The capercaillie or heather cock, mythical bird of forests and mountains


An emblematic bird of landforms and forests, the capercaillie is easily recognized by its red eyelid and its black tail fan. Wild and cautious, the heather cock does not come to the ground than to eat, especially blueberries which he loves! Close-up on a gallinaceous species whose population is highly threatened in France.

Presentation of the capercaillie

The capercaillie (Tetrao urogallus), also called heather cock, is a bird belonging to the order of the galliformes and to the family of the phasianidae of which it is the bigger representative. In this species, an important sexual dimorphism is observed on the template : the male measures between 75 and 100 cm, weighs up to 4 kg and his wingspan can reach 130 cm. The size of the female is 55-65 cm, and her weight is 1.5-2.5 kg.

The capercaillie’s red wattles

In the capercaillie, the two sexes are also distinguished by very contrasted. With a massive head and neck, the male wears a caruncle bright red (fleshy growth) above the eye. Its beak is whitish, and the spiky throat feathers form a small beard. Its brown-black plumage is adorned with reflections greens and purples while a white spot stains its brown wings. Hatched with white, the feathers of its tail unfold like those of a turkey during courtship displays. More dull, the female has a brown livery and a reddish breast spotted with dark brown and black. Its beak is gray and its tail is red.

The heather rooster, bird of the mountains

The capercaillie lives in Europe and in Asia, in relief and wooded areas. It is preferably established in environments rich in conifers or mixed, as soon as these include a shrub layer rich in bhave, like the taiga. This mountain bird occupies the regions cold, located at the upper edge of the forests (between 700 and 2,200 meters above sea level) and looks for the slopes sunny or grows its food. During the breeding season, females will nest in open moors, near tall grassy areas where they can camouflage themselves.

Blueberries for the capercaillie

The briar rooster’s diet consists mainly of plants : buds of conifers and other species, pine needles, green leaves, seeds and especially berries because the gallinaceous is very fond of blueberries, cranberries and raspberries. In summer, the bird completes its menu with invertebrates : ants, beetles, worms, slugs, various insects and their larvae. During the first month of its life, the capercaillie is almost exclusively insectivorous before going vegetarian in the fall. Like many grain-eating avian species, it absorbs gravel to facilitate digestion.

The heather cock is not very sociable

Species diurnal, the capercaillie spends most of the day on the ground, rummaging through brush and humus for food. At night, it perches on a tree to sleep in the shelter of predators. The male, not very gregarious, lives mainly alone or in pairs, while the females gather in small groups of 3 to 7 individuals. In the breeding season, roosters show themselves territorial and aggressive, not hesitating to engage in violent fights between them. At the same time, the rivals meet in a specific place called a “place of song” where they indulge in the courtship ritual : whether they are two or thirty, each spreads its tail like a fan, raises its head and spreads its wings to seduce the hens with a lot of guttural cries. Polygamous, they will seek to mate with several partners.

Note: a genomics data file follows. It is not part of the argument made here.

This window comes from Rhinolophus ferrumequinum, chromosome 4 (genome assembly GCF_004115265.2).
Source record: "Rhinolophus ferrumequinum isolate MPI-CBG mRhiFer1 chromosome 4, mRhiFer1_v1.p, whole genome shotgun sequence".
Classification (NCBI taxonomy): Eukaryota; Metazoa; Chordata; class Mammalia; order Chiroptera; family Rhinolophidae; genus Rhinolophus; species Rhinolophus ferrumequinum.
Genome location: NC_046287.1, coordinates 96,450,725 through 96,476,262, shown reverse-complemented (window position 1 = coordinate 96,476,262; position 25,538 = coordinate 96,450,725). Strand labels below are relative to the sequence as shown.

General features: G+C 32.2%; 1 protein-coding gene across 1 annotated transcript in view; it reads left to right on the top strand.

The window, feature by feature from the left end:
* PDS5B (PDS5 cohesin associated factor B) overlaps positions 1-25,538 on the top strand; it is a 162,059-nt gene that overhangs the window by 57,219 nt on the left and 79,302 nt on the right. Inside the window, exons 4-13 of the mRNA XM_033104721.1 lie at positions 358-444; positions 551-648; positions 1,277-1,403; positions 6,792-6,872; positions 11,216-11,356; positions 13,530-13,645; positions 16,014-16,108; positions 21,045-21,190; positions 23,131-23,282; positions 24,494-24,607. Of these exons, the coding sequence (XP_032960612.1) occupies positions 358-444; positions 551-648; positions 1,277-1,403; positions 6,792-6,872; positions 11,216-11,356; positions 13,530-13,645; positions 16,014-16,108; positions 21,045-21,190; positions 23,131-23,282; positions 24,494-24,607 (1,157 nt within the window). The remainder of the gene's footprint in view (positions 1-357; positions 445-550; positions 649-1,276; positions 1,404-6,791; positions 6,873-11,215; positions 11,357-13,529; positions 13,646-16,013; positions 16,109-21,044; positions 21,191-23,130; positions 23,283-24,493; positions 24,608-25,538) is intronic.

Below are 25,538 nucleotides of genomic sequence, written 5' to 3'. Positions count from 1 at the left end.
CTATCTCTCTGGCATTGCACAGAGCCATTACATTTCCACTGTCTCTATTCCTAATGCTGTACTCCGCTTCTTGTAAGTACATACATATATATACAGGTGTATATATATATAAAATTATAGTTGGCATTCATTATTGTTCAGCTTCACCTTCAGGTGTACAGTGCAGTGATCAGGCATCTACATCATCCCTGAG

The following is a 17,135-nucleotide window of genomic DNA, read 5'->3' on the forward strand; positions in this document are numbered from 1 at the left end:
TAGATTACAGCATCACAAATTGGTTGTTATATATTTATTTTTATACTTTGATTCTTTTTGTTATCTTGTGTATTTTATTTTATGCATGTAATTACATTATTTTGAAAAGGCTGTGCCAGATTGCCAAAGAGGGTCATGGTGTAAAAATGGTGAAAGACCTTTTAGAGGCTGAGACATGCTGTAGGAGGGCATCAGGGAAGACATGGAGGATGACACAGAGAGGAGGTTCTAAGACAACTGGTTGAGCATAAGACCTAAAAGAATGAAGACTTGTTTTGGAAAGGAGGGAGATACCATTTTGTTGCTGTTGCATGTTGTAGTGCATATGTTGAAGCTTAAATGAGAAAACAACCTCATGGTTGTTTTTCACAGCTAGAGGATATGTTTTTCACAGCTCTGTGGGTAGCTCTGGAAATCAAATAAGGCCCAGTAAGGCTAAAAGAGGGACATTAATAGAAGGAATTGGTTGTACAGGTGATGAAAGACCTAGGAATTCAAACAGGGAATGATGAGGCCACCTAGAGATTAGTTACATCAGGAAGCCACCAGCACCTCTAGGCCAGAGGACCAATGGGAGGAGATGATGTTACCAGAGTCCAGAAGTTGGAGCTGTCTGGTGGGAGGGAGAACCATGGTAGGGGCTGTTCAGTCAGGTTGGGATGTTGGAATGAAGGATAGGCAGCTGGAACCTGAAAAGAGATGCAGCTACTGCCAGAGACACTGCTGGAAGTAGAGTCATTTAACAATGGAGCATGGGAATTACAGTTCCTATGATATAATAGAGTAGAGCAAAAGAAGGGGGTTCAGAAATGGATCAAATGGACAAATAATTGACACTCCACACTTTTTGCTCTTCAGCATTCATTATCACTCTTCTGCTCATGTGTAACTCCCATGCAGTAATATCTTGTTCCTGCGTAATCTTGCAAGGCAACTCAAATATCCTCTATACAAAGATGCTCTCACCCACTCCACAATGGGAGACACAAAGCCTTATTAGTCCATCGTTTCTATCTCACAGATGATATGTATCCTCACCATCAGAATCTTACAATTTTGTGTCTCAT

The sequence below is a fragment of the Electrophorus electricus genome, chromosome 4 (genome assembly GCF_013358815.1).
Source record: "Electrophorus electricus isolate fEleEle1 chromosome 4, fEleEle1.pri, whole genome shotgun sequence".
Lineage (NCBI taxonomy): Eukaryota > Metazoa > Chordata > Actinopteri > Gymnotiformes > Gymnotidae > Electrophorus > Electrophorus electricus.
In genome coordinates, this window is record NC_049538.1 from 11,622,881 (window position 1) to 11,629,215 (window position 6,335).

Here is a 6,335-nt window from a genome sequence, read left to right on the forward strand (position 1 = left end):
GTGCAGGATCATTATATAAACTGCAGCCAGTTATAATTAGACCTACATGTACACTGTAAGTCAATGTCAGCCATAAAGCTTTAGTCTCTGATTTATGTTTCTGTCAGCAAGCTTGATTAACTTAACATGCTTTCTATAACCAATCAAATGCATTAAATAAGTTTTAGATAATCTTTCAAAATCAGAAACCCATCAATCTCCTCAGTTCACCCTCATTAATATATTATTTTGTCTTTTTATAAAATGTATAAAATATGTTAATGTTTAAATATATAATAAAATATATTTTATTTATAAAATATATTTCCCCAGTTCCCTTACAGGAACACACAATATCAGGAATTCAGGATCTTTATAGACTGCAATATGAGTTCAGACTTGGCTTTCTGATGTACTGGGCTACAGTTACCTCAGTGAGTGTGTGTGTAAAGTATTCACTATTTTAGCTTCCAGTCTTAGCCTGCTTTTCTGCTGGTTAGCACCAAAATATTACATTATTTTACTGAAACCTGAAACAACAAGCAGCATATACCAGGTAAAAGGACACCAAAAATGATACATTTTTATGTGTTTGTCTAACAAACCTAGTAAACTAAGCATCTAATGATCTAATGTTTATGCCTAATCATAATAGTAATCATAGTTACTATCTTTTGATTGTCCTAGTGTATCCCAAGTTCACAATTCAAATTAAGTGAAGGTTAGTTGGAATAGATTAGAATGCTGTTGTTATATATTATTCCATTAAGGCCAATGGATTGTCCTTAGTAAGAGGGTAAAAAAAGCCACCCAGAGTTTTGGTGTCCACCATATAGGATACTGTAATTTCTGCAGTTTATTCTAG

The little grouse quickly grows up

Placed on the ground, often at the foot of a tree or hidden in the vegetation, the nest consists of a simple hollow lined with grasses, foliage, twigs, coniferous thorns and sometimes down and feathers. In June-July, the female lays between 5 and 9 eggs that she broods for 4 weeks. When she goes away to feed, the hen covers her laying with leaves. When hatching, the young are nidifuges : they wear feathers, their eyes and ears are open and functional. Their mother takes them early on to the surrounding moors and meadows to show them how to feed on insects and berries. The young will remain in the womb until theautumn then will emancipate themselves.

The heather cock, a vulnerable species

The gray wolf and the lynx are the first enemies of the heather rooster. TheRoyal Eagle sometimes takes advantage of the courtship display, when the gallinaceae are gathered in numbers, to attack. As for wild boars, foxes, martens and other raptors, they represent the most formidable predators of youth grouse. However, the animal remains mainly threatened by the modification of its habitat and the poaching. The creation of ski slopes and forestry work are among the factors aggravating its sharp decline. In France, the capercaillie is classified vulnerable on the Red List of the International Union for the Conservation of Nature (IUCN). Having disappeared from Alps and from the Jura, the bird has seen a sharp decline in numbers in the Pyrenees. Its lifespan is 8 to 10 years in the wild.